The cleanup operations also took place at various places such as the Changi Point Ferry Terminal, while a stretch of Changi Beach was closed.
AVA fully lifts sales ban on 12 fish farms
Zhaki Abdullah and Audrey Tan, The Straits Times AsiaOne 16 Mar 17;
All 12 fish farms in Singapore that were affected in January by an oil spill from Johor can now resume sale of their seafood, including fish, crustaceans and molluscs.
The Agri-Food and Veterinary Authority (AVA) said yesterday that clean-up operations at the farms along the East Johor Strait have been completed.
The AVA had earlier partially lifted the sales suspension for just fish but, by Tuesday, it gave the all-clear - two months after the oil spill first clogged Singapore's shores.
On Jan 3, two vessels collided in Johor waters and caused 300 tonnes of oil to spill into the East Johor Strait where the fish farms are.
AVA asked the farms to stop sales until food-safety evaluations were completed.
AVA took samples from fish farms there, including those not directly affected by the oil spill.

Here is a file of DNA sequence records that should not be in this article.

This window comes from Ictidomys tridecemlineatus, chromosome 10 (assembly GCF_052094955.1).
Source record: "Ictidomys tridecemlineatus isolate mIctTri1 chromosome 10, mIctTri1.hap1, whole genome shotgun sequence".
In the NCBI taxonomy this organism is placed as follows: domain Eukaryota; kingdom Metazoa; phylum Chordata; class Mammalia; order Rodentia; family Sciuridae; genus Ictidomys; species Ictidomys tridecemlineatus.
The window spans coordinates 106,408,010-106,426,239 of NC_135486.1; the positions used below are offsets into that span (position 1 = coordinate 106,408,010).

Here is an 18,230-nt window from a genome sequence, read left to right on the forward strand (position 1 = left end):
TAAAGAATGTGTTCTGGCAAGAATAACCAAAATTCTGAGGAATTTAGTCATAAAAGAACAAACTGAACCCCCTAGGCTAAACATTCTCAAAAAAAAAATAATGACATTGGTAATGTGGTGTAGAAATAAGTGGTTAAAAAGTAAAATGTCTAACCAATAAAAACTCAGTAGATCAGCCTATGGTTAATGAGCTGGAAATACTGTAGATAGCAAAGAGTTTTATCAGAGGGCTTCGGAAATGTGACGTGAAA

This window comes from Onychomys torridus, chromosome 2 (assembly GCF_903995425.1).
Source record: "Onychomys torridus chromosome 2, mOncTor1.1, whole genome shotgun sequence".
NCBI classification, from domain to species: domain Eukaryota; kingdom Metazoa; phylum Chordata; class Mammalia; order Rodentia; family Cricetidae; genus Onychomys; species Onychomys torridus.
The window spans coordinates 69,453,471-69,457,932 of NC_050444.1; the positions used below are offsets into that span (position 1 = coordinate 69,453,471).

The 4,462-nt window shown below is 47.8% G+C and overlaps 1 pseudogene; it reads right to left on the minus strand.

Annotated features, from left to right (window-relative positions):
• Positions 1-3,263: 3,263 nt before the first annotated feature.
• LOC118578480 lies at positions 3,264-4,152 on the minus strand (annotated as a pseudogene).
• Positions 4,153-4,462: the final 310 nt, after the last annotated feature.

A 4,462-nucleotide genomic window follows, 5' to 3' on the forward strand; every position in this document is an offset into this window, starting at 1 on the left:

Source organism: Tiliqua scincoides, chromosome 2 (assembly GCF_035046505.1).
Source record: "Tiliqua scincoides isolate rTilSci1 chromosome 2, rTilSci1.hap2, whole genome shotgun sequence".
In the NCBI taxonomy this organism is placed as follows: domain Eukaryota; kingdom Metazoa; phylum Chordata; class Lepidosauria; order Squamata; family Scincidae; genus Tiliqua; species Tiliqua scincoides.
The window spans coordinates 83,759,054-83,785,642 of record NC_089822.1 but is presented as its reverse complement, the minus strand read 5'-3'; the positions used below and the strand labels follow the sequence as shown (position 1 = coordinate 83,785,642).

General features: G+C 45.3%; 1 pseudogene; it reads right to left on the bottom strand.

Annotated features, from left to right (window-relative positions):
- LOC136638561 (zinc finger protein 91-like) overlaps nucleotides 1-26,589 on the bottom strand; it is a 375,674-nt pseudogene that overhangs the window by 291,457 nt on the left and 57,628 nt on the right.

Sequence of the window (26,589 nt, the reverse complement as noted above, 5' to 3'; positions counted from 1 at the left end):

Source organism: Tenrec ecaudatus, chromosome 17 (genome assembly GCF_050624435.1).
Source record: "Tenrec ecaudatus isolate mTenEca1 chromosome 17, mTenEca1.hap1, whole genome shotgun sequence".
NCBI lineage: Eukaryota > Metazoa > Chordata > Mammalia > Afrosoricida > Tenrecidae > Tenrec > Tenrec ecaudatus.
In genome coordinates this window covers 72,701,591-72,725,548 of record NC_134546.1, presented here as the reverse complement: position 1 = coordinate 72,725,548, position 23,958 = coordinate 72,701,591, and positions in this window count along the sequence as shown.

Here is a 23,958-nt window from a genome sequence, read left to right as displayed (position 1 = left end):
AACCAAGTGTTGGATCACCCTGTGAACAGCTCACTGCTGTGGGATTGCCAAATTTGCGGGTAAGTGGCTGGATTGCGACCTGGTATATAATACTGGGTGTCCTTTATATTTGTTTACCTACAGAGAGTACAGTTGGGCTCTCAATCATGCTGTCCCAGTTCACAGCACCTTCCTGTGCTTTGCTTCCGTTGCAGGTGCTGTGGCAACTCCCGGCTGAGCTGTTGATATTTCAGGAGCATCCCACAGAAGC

The samples underwent a combination of sensory and chemical analyses, to determine if the seafood was tainted with petroleum or if they were contaminated with chemicals that can be found in crude or industry oil.
Mr Timothy Ng, operations manager of 2 Jays, one of the affected farms, estimated that the sales suspension cost his farm $10,000. But he said he was glad that AVA helped with clean-up operations. "As for the stoppage of sales, I think it's okay, because I don't want to sell seafood that may be contaminated," he told The Straits Times.
Mr Raymond Sng, owner of another of the affected farms, Tiberias Harvest Farm, agreed. He said a prolonged interruption in supply could have badly affected restaurant customers, and online home consumers who pre-ordered fish for Chinese New Year.
But AVA acted on such feedback and a number of farms, including his, were allowed to resume operations earlier.
"We are grateful for AVA's responsiveness to farmers' feedback and needs, and also for the guidance and materials provided for protection and clean-up measures," said Mr Sng.
Channel NewsAsia 15 Mar 17;